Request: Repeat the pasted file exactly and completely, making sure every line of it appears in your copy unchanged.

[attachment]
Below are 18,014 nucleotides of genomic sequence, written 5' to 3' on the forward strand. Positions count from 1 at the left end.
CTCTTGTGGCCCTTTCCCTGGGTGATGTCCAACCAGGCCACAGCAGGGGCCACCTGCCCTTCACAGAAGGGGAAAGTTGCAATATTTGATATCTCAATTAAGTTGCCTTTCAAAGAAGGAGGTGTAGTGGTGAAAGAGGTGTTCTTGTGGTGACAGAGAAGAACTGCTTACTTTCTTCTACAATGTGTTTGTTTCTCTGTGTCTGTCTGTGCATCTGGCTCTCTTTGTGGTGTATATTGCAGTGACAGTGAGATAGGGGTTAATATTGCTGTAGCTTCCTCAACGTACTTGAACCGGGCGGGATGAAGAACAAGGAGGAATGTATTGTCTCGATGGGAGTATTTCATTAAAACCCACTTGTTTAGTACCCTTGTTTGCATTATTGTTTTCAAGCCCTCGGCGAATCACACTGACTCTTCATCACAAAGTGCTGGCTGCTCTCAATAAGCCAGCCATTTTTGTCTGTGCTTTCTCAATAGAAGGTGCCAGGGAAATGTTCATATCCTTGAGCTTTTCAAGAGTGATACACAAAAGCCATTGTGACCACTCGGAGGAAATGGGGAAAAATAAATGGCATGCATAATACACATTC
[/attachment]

Below are 18,014 nucleotides of genomic sequence, written 5' to 3' on the forward strand. Positions count from 1 at the left end.
CTCTTGTGGCCCTTTCCCTGGGTGATGTCCAACCAGGCCACAGCAGGGGCCACCTGCCCTTCACAGAAGGGGAAAGTTGCAATATTTGATATCTCAATTAAGTTGCCTTTCAAAGAAGGAGGTGTAGTGGTGAAAGAGGTGTTCTTGTGGTGACAGAGAAGAACTGCTTACTTTCTTCTACAATGTGTTTGTTTCTCTGTGTCTGTCTGTGCATCTGGCTCTCTTTGTGGTGTATATTGCAGTGACAGTGAGATAGGGGTTAATATTGCTGTAGCTTCCTCAACGTACTTGAACCGGGCGGGATGAAGAACAAGGAGGAATGTATTGTCTCGATGGGAGTATTTCATTAAAACCCACTTGTTTAGTACCCTTGTTTGCATTATTGTTTTCAAGCCCTCGGCGAATCACACTGACTCTTCATCACAAAGTGCTGGCTGCTCTCAATAAGCCAGCCATTTTTGTCTGTGCTTTCTCAATAGAAGGTGCCAGGGAAATGTTCATATCCTTGAGCTTTTCAAGAGTGATACACAAAAGCCATTGTGACCACTCGGAGGAAATGGGGAAAAATAAATGGCATGCATAATACACATTC